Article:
Four Kid's Country facilities in San Ramon and Danville will not be losing their licenses, according to the organization's Executive Director, Chris Erbe.
"They have no intention of shutting down Kid's Country. That was stated to us," Erbe said. He said a settlement with the state that would prevent the four locations from closing is expected before the end of summer.
Earlier this week, CDSS filed a formal accusation, asking for licenses to be revoked at four of the 13 Kid's Country locations. The accusation cites incidents at Country Club and Bollinger Canyon elementary schools in San Ramon, and Greenbrook and Green Valley elementary schools in Danville.
According to the accusation, two first graders were left outside Kid's Country's Country Club Elementary site when the others were brought inside last August. The two walked home. The accusation also says that same month, two 8-year-olds were left on the playground without supervision at the Kid's Country site at Bollinger Canyon Elementary. The state accusation claims staff member "failed to follow school procedures in place and conduct a head count before returning to the classroom."
In January 2010, a 6-year-old was left alone in a bathroom at Green Valley Elementary while others moved to a different classroom. According to the state accusation, the child "exited the campus and started to walk down the sidewalk on his way home."
The accusation also says a similar incident occurred in September 2008 at Greenbrook Elementary, when two children, aged nine and 10, "left the school undetected and walked home."
"None of this is recent," Erbe said, later adding, "We've never had a revocation (order) before. Not in 25 years."
He outlined steps taken by Kid's Country to prevent any other youngsters from walking away from the organizations 13 locations, including the purchase of walkie talkies for all on-site employees.
Erbe said Kid's Country is also removing assistant directors from child-care responsibilities, freeing them up to respond to trouble, and pointed out that the organization also has taken disciplinary actions - including suspending without pay or firing - against the worker involved in the incidents.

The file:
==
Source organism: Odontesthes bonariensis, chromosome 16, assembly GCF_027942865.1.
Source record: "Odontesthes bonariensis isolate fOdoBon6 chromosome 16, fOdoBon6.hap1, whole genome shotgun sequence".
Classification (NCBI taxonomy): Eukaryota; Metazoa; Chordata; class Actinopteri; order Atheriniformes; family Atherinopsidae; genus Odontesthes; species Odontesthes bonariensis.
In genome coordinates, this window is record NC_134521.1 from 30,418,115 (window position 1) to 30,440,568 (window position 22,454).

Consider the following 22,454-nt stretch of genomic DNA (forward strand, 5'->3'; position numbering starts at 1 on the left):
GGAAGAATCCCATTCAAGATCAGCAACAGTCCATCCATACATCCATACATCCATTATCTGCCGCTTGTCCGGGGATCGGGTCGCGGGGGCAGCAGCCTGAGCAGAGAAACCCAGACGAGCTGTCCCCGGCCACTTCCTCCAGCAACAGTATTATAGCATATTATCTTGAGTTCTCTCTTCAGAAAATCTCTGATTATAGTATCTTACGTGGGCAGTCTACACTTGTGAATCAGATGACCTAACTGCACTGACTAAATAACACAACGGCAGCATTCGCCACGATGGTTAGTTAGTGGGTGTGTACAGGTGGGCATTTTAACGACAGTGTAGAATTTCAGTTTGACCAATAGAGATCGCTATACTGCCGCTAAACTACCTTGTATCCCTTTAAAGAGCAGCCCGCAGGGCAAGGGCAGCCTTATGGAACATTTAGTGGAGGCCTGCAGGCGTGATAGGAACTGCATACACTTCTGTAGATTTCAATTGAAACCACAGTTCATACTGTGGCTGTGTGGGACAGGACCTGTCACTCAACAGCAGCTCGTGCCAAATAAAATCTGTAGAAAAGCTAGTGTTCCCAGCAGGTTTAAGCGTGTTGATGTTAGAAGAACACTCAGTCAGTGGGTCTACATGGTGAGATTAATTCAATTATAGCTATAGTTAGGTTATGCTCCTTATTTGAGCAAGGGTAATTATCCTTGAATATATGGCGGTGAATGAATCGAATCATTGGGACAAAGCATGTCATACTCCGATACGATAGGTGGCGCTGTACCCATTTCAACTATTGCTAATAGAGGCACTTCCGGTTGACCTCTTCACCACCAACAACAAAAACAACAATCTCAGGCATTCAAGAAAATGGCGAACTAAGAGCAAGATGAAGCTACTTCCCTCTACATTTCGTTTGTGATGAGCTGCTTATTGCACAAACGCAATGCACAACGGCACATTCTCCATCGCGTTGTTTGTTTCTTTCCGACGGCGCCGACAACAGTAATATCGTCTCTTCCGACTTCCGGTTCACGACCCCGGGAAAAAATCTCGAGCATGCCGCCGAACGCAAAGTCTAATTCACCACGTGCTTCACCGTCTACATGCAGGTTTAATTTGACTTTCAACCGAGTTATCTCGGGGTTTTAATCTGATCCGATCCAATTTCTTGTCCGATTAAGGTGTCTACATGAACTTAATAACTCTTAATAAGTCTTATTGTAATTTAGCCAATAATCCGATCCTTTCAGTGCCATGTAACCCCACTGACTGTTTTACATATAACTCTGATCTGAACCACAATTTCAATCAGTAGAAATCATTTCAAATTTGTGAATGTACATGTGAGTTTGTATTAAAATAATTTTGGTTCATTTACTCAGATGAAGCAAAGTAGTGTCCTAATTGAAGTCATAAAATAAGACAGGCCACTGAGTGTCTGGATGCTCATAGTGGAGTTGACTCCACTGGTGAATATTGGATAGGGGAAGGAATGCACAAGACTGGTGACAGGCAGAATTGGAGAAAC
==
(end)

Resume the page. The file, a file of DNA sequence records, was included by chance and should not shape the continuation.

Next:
And he said all of the incidents cited by CDSS were reported to the agency by Kid's Country itself.
"In every instance, we did full disclosure. We met with parents. We held community forums," he said, although he later noted that those actions are required in all Type A violations. A Type A violation is any situation in which a child could receive serious or life-threatening injuries.
Erbe also said that not one parent hearing of any of the incidents - or a February 2011 incident in which a child used scissors to cut another's hair - pulled their child out of the after-school program.
In fact, he said, "We've had to add four additional classrooms because our enrollment is going up." He added that Kid's Country has a competitive advantage because it's the only child care provider that offers services on school grounds, so parents don't have to pick a child up immediately after school and bring him or her to another facility.
Erbe also said that in at least one of the five most recent incidents, no site visit was made by CDSS staff, adding that state budget cuts have limited the amount of visits CDSS can do.
He questioned the effort to close only four of Kid's Country's locations.
If there's a system-wide problem, he asked, "Why not pull all 13 licenses?"
And he said the CDSS accusation sets a problematic precedent, one that's never been seen in California.
"You cannot aggregate offenses across sites," Erbe said. That could have two potential outcomes. If CDSS actually were to close the four Kid's Country facilities, large child-care agencies such as Kid's Club, which has locations across the state, could potentially be shut down.
The other, he said, could cause even more trouble
"If they're not careful, they're going to scare every child-care provider in the state of California into not reporting," Erbe said.
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